“What you have taken with you from all that atrocity is unspeakable,” Patrin nodded with his head, “I dread to think what you keep in that urn.”
“Merely a component of conjuring something powerfully diabolical in the most unnatural form,” Jacob grunted with a mischievous glint in his good eye.
“That is still to be seen, but I will just rely on this pistol for now.” Patrin, at that moment, honestly didn’t know if he should have his pistol aimed at his companion or on their captives. The man had lost his mind.
“You think that we would have true justice by simply shooting these bastards?”
“That was my original plan, yes.” Patrin nodded. “Now you show up with these—occult trinkets to do what? Convert them?”
“So you are a man of faith?”
“After all we’ve been through together? After what I’ve seen performed by such cruel and low men like these, you have the gall to ask me that?”
“Then come with me, into the circle I drew. Together we can conjure an evil to torment these—”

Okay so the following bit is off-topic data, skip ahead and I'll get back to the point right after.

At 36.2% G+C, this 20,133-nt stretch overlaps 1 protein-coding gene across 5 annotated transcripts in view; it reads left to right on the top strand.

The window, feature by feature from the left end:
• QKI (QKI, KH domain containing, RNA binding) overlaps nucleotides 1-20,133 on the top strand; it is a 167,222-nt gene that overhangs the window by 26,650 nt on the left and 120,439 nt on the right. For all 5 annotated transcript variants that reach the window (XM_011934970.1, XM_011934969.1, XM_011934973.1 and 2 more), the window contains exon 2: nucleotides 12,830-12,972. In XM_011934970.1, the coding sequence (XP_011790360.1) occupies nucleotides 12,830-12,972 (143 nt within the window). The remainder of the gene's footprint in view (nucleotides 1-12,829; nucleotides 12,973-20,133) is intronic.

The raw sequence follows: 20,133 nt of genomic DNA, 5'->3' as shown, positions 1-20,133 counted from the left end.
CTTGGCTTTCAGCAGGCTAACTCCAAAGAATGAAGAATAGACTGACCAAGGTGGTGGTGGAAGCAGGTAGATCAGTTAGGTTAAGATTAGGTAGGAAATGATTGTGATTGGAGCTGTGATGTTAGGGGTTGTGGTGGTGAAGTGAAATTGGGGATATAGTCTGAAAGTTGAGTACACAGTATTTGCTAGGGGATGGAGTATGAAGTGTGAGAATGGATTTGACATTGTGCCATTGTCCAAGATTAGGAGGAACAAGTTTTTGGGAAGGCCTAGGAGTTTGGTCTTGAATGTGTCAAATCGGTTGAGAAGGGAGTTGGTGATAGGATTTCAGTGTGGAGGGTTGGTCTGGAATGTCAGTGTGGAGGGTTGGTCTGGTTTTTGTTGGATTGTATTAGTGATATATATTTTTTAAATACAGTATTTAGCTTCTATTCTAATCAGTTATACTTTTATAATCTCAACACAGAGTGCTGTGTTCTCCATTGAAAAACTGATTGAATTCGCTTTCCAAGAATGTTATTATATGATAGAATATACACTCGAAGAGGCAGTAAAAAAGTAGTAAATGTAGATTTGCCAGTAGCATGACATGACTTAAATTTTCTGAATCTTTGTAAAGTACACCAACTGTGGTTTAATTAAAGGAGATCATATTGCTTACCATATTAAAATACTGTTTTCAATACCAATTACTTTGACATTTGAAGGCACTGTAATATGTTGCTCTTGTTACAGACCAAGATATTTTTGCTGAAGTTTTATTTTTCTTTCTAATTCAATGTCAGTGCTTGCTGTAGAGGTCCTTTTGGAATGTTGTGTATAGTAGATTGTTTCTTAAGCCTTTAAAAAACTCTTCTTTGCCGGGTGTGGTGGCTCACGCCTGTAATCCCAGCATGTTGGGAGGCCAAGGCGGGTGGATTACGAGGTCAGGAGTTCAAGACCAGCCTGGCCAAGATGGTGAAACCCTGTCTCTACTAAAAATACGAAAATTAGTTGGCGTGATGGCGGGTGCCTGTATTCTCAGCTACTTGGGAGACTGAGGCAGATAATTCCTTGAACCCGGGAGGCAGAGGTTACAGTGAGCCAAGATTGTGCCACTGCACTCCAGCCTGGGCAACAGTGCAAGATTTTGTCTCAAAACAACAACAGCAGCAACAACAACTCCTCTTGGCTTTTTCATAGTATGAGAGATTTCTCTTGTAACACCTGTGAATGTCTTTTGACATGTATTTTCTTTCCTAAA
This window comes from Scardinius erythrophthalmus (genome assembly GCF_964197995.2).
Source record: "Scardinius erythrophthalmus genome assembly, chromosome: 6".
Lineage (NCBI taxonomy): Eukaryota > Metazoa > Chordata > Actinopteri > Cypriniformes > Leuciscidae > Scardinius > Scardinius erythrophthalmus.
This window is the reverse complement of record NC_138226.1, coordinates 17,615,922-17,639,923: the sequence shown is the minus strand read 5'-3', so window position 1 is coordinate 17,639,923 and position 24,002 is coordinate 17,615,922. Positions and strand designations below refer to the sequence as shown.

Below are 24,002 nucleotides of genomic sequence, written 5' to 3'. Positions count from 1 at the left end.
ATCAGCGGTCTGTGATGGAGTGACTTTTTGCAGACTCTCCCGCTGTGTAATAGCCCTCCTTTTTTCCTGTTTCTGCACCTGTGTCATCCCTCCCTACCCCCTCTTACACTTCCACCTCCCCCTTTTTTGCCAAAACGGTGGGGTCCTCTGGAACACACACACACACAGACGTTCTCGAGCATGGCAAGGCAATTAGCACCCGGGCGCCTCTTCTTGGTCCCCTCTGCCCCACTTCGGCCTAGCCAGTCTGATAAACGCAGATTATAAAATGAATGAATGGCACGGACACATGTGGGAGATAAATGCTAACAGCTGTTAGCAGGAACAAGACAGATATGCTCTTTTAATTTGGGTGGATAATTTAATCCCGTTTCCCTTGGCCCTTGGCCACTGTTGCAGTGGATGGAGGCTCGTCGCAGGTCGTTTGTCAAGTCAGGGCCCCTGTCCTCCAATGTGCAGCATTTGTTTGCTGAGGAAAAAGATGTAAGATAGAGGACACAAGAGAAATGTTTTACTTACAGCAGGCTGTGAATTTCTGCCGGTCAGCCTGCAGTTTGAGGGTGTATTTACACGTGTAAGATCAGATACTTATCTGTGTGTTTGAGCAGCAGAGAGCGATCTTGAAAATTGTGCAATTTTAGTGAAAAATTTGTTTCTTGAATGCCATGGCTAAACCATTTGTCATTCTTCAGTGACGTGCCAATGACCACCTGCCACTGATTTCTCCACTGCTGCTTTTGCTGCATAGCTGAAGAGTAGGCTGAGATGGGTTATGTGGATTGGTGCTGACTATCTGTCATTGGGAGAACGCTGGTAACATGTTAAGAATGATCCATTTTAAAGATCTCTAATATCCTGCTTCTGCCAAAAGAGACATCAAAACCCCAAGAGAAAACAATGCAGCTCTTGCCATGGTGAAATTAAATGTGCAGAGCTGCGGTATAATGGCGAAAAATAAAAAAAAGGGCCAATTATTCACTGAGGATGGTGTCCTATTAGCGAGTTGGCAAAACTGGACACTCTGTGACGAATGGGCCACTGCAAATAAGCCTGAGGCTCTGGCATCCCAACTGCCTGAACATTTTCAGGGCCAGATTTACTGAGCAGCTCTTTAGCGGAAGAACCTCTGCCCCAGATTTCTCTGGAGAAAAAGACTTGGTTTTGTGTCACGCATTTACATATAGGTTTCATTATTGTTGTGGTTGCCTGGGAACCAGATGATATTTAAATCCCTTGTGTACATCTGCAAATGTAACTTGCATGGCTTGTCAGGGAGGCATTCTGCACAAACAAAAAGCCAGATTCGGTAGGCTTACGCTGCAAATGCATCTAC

Patrin held out his hand, “you are my brother in this, but hear me out. What greater evil can you possibly conjure from the relics of the dead of our people that a bullet or knife would suffice?”
“Come,” Jacob waved him in. “And learn!”
Patrin pulled the rosary out from around his neck, kissed the cross before slipping it back down his shirt, and stepped into the circle. He scratched at the side of his head as Jacob started the magic in ancient Hebrew.
Somewhere in the cloak of night, a warm turbulent current of wind stirred. It traveled quickly like blown hot ashes through the devastated Luxembourg streets. Down the shell-shocked alleyways, it sighed. It then crossed over many broken or crumpling stone bridges and then tumbled over the cobblestones of devastated streets. It passed through an empty railway station and stopped upon the doorframe facing where Jacob conjured from his protective chalk circle. There the apparition lingered, waiting to hear the completion of its hidden name so it could do its master’s bidding—for a while.